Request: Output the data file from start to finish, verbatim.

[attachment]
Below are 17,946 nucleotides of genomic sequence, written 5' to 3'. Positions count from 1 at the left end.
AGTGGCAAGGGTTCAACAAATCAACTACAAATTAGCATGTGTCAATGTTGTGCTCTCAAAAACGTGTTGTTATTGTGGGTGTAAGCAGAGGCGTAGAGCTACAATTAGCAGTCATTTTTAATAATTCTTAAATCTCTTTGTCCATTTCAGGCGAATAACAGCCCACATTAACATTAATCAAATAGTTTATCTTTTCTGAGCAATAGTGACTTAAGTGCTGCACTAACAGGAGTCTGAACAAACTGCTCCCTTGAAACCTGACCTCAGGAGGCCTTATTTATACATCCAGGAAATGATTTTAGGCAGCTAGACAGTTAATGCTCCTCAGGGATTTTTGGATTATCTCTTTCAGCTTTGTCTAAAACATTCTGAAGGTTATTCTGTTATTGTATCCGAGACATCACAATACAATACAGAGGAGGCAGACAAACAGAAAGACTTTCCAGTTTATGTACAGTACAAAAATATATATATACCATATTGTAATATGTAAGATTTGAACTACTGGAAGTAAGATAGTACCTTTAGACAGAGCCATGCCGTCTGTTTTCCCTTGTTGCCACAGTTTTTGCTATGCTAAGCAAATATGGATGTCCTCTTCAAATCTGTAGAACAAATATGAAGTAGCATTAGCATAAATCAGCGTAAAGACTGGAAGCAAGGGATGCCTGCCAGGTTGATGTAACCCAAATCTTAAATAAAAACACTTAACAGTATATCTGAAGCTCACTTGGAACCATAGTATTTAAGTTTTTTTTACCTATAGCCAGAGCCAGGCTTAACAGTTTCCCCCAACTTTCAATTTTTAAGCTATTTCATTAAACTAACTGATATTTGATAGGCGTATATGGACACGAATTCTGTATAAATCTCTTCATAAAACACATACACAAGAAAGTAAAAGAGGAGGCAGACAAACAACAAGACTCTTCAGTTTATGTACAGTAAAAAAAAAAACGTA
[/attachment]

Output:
Below are 17,946 nucleotides of genomic sequence, written 5' to 3'. Positions count from 1 at the left end.
AGTGGCAAGGGTTCAACAAATCAACTACAAATTAGCATGTGTCAATGTTGTGCTCTCAAAAACGTGTTGTTATTGTGGGTGTAAGCAGAGGCGTAGAGCTACAATTAGCAGTCATTTTTAATAATTCTTAAATCTCTTTGTCCATTTCAGGCGAATAACAGCCCACATTAACATTAATCAAATAGTTTATCTTTTCTGAGCAATAGTGACTTAAGTGCTGCACTAACAGGAGTCTGAACAAACTGCTCCCTTGAAACCTGACCTCAGGAGGCCTTATTTATACATCCAGGAAATGATTTTAGGCAGCTAGACAGTTAATGCTCCTCAGGGATTTTTGGATTATCTCTTTCAGCTTTGTCTAAAACATTCTGAAGGTTATTCTGTTATTGTATCCGAGACATCACAATACAATACAGAGGAGGCAGACAAACAGAAAGACTTTCCAGTTTATGTACAGTACAAAAATATATATATACCATATTGTAATATGTAAGATTTGAACTACTGGAAGTAAGATAGTACCTTTAGACAGAGCCATGCCGTCTGTTTTCCCTTGTTGCCACAGTTTTTGCTATGCTAAGCAAATATGGATGTCCTCTTCAAATCTGTAGAACAAATATGAAGTAGCATTAGCATAAATCAGCGTAAAGACTGGAAGCAAGGGATGCCTGCCAGGTTGATGTAACCCAAATCTTAAATAAAAACACTTAACAGTATATCTGAAGCTCACTTGGAACCATAGTATTTAAGTTTTTTTTACCTATAGCCAGAGCCAGGCTTAACAGTTTCCCCCAACTTTCAATTTTTAAGCTATTTCATTAAACTAACTGATATTTGATAGGCGTATATGGACACGAATTCTGTATAAATCTCTTCATAAAACACATACACAAGAAAGTAAAAGAGGAGGCAGACAAACAACAAGACTCTTCAGTTTATGTACAGTAAAAAAAAAAACGTA